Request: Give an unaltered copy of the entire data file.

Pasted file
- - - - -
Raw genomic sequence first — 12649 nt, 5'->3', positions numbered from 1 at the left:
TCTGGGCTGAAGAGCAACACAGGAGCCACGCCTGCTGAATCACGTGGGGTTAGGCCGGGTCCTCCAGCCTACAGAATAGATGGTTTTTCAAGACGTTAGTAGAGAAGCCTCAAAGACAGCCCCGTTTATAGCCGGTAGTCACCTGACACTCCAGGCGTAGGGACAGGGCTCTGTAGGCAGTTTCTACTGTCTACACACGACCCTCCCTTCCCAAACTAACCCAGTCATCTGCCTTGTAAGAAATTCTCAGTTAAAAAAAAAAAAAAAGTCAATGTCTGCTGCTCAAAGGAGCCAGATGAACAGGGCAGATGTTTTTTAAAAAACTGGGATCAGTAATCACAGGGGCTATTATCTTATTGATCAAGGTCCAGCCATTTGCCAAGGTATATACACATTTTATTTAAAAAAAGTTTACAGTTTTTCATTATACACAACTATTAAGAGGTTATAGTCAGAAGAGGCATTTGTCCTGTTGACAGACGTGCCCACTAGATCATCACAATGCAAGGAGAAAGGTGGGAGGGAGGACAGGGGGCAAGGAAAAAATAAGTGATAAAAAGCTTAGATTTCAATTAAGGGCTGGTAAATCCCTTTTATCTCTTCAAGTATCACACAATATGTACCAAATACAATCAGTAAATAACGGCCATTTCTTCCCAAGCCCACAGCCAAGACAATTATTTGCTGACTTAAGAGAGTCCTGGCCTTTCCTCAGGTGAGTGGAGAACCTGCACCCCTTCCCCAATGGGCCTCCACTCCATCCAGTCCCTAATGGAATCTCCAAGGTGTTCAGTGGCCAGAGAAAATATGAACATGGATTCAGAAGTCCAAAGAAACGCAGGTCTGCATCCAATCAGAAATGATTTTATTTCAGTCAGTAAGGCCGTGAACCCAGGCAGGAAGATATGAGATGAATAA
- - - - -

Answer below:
Raw genomic sequence first — 12649 nt, 5'->3', positions numbered from 1 at the left:
TCTGGGCTGAAGAGCAACACAGGAGCCACGCCTGCTGAATCACGTGGGGTTAGGCCGGGTCCTCCAGCCTACAGAATAGATGGTTTTTCAAGACGTTAGTAGAGAAGCCTCAAAGACAGCCCCGTTTATAGCCGGTAGTCACCTGACACTCCAGGCGTAGGGACAGGGCTCTGTAGGCAGTTTCTACTGTCTACACACGACCCTCCCTTCCCAAACTAACCCAGTCATCTGCCTTGTAAGAAATTCTCAGTTAAAAAAAAAAAAAAAGTCAATGTCTGCTGCTCAAAGGAGCCAGATGAACAGGGCAGATGTTTTTTAAAAAACTGGGATCAGTAATCACAGGGGCTATTATCTTATTGATCAAGGTCCAGCCATTTGCCAAGGTATATACACATTTTATTTAAAAAAAGTTTACAGTTTTTCATTATACACAACTATTAAGAGGTTATAGTCAGAAGAGGCATTTGTCCTGTTGACAGACGTGCCCACTAGATCATCACAATGCAAGGAGAAAGGTGGGAGGGAGGACAGGGGGCAAGGAAAAAATAAGTGATAAAAAGCTTAGATTTCAATTAAGGGCTGGTAAATCCCTTTTATCTCTTCAAGTATCACACAATATGTACCAAATACAATCAGTAAATAACGGCCATTTCTTCCCAAGCCCACAGCCAAGACAATTATTTGCTGACTTAAGAGAGTCCTGGCCTTTCCTCAGGTGAGTGGAGAACCTGCACCCCTTCCCCAATGGGCCTCCACTCCATCCAGTCCCTAATGGAATCTCCAAGGTGTTCAGTGGCCAGAGAAAATATGAACATGGATTCAGAAGTCCAAAGAAACGCAGGTCTGCATCCAATCAGAAATGATTTTATTTCAGTCAGTAAGGCCGTGAACCCAGGCAGGAAGATATGAGATGAATAA